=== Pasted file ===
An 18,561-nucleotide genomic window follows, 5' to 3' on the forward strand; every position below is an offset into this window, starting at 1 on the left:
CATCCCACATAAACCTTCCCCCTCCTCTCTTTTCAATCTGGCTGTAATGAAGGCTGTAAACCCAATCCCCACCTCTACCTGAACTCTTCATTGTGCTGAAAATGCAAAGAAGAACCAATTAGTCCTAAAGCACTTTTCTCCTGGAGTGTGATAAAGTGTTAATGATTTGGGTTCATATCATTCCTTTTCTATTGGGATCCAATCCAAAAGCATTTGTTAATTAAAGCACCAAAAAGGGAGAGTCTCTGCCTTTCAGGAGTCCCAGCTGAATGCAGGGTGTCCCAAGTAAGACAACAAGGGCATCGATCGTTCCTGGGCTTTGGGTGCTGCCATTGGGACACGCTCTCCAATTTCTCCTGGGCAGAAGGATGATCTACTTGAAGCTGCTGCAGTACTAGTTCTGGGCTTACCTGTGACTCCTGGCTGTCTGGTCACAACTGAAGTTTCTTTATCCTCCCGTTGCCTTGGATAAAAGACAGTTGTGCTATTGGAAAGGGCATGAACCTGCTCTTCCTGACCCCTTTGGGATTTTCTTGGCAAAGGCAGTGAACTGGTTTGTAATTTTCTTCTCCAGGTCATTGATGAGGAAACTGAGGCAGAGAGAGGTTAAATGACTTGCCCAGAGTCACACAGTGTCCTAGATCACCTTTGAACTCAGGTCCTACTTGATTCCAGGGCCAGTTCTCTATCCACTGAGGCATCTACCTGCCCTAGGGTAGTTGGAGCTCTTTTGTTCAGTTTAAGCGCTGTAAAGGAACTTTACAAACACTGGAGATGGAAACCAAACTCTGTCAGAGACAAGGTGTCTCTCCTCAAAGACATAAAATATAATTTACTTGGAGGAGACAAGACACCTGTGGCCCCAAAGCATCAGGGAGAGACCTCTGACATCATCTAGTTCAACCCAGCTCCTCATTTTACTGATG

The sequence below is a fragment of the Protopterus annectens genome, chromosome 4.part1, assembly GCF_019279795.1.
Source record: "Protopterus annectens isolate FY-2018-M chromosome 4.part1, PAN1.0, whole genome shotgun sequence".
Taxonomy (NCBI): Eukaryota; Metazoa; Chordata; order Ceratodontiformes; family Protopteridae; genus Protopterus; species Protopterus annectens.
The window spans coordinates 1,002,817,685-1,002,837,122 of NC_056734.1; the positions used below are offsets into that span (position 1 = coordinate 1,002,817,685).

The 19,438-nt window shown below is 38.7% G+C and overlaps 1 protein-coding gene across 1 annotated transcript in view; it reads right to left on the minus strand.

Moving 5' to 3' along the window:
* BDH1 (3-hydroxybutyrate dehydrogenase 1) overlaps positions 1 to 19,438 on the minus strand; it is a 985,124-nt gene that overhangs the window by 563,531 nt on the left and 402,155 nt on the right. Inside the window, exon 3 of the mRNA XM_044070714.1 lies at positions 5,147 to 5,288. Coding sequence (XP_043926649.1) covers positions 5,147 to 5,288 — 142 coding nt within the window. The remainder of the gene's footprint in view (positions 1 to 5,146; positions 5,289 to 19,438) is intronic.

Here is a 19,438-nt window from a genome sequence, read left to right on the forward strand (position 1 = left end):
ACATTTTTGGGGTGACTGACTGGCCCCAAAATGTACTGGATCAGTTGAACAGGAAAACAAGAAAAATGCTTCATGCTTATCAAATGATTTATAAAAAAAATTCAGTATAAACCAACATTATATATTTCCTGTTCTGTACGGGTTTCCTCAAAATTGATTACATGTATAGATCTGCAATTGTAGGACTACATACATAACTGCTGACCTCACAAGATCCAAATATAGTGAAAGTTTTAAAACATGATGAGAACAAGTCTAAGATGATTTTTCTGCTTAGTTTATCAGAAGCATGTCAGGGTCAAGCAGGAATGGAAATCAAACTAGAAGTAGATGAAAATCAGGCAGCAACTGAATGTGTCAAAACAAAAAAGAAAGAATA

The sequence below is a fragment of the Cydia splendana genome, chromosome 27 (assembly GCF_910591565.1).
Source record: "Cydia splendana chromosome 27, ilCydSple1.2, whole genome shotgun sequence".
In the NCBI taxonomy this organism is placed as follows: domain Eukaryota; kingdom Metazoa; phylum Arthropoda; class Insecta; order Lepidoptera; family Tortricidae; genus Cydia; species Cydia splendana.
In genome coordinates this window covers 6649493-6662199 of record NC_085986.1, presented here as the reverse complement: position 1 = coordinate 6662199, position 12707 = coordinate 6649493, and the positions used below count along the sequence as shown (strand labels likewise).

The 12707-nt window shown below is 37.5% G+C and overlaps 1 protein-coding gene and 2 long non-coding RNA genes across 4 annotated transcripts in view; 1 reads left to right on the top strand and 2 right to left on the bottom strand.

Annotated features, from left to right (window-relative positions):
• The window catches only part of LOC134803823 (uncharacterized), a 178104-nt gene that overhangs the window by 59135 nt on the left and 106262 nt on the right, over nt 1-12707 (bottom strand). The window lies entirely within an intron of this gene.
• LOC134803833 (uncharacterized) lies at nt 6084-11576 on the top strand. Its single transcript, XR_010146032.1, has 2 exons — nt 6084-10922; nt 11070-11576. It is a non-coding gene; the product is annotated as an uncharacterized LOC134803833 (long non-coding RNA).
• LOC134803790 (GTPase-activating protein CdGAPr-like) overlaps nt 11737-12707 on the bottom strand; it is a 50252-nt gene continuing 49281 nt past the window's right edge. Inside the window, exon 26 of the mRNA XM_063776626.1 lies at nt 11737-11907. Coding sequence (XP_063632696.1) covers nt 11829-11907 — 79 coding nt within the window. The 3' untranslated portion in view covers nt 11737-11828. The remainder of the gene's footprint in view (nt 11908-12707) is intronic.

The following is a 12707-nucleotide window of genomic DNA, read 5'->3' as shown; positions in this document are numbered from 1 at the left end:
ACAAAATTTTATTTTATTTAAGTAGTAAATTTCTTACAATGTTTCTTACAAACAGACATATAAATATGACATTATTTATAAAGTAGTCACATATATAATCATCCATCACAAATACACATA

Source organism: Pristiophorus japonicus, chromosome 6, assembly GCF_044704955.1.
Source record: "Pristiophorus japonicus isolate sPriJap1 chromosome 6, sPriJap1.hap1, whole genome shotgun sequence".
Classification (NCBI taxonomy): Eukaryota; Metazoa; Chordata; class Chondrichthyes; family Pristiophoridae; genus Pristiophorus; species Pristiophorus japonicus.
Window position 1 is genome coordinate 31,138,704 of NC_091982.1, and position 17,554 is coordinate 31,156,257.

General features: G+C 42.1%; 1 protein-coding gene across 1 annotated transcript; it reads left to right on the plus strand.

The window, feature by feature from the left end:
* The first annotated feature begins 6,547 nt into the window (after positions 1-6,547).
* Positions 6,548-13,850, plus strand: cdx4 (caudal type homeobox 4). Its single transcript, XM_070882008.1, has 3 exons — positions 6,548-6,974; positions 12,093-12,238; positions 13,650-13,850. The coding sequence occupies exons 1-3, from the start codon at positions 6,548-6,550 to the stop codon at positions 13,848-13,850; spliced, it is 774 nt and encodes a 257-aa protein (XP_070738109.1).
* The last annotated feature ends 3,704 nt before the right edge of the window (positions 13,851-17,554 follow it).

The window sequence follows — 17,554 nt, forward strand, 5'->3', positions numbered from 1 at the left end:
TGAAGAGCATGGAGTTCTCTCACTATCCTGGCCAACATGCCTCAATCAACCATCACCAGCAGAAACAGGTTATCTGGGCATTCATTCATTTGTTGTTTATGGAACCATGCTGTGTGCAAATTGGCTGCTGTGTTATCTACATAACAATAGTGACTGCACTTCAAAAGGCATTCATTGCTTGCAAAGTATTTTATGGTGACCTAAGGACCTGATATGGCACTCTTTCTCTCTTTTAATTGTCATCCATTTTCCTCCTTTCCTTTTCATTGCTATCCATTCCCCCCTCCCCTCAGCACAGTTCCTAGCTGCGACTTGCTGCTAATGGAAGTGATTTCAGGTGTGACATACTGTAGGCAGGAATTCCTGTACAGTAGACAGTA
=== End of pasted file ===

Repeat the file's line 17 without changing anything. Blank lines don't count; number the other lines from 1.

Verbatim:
Annotated features, from left to right (window-relative positions):